Submitted by kohsuke on Fri, 2013-10-18 14:34
(This is a guest post by Alyssa Tong, the lead coordinator of Jenkins User Conference)
Our 3rd annual Jenkins User Conference in the Bay Area being held next Wednesday in Palo Alto is booked fully to the capacity and we couldn’t be more excited for this event! It’s going to be an amazing day of learning, talking to technology experts, networking with other Jenkins users, seeing cool demos and finding out how you can contribute to the Jenkins open source projects.
This event is being held at the Oshman Jewish Community Center and registration begins at 8am. There will be breakfast and plenty of coffee to get you caffeinated. Welcoming announcement will begin sharply at 9am and the keynote address follows shortly after. We’re so excited to have thirteen sponsors investing in and supporting the Jenkins community in this continuous integration space.
(This is a guest post from Gareth Bowles, a Senior Software Engineer at Netflix.)
Jenkins has been a central part of the Netflix build and deploy infrastructure for several years now, and we've been attending and speaking at JUC since it started in 2011. It's a great opportunity to meet people who are as passionate about build, test and deployment automation as we are - although as Kohsuke said last year, having all those folks in one place could be dangerous if there's an earthquake !
CloudBees and the JUC Organizing Committee have put another great program together this year. We'll be doing two talks. Justin Ryan and Curt Patrick will present "Configuration as Code: Adoption of the Job DSL Plugin at Netflix", describing how we're shifting our users from manual job configuration via the UI, to defining their jobs as Groovy code using the Job DSL plugin. Justin and Curt will describe how Netflix development teams can now create and maintain complex sets of jobs for their projects with the bare minimum of coding.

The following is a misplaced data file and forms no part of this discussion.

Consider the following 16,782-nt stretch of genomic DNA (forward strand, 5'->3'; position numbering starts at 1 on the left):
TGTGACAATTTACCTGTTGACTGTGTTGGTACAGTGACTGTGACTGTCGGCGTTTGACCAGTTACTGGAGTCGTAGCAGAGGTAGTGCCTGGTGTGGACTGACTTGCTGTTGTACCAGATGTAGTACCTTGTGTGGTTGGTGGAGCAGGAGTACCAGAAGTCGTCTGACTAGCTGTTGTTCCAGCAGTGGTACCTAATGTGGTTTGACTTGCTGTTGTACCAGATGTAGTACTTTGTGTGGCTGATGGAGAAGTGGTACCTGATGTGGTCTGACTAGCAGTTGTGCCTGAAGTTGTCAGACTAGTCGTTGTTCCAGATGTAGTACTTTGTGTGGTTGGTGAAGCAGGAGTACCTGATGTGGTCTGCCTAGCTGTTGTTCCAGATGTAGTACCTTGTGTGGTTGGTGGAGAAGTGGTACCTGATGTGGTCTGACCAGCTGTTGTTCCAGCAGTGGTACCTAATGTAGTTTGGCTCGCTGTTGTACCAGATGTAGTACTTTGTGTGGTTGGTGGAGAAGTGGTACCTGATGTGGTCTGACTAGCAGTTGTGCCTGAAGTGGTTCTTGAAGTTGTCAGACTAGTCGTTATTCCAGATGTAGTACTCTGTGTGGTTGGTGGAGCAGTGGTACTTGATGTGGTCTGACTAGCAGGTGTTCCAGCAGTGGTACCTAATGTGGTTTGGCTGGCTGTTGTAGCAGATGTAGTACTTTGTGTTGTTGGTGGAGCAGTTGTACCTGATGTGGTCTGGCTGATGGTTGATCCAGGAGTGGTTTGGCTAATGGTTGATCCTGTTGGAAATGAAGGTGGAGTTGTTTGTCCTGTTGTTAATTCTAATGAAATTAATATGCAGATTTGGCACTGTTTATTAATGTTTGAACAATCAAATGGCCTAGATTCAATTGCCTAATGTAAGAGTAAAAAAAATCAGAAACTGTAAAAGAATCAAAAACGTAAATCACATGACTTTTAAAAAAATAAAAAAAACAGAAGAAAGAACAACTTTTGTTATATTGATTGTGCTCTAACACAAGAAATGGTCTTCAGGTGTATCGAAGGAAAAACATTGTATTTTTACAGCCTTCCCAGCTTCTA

(This is a guest post from Owen B. Mehegan aka autojack)
The Jenkins User Conference - Palo Alto is coming up on October 23rd! The schedule for talks is full, but we've been looking for a way to give other members of the Jenkins community some visibility. There are many people who have contributed to the project in various ways, whether it's contributing to core, developing plugins, writing documentation or just helping new users.
(This is a guest post by Stephen Connolly)
Every developer, at some stage, will be handed a project to maintain that somebody else was responsible for. If you are lucky, the developer will not have left the organization yet and you get a brief Knowledge Transfer as the developer packs up their desk before heading on to their new job. If you are unlucky, you don't even get given the details of where the source code is hiding.
Now begins the detective work, as you try to figure out how to build and release the project, set up Jenkins jobs to build the project and run the tests…
It doesn't have to be this way, you know!
What if I told you there was a file sitting at the top level that told you exactly how to build the project and do the important things? You'd be interested, wouldn't you?
When I tell you it's the README file? “But that's all lies. Nobody keeps that up to date. Argh!!!”
But what if Jenkins reads the README file and uses it for the build definition? Now you not only have a CI system ensuring that the build definition is correct, but you have less work to do setting up the job.
What if, because the build definition is now in Source Control, you can have Jenkins create jobs for each branch with ease?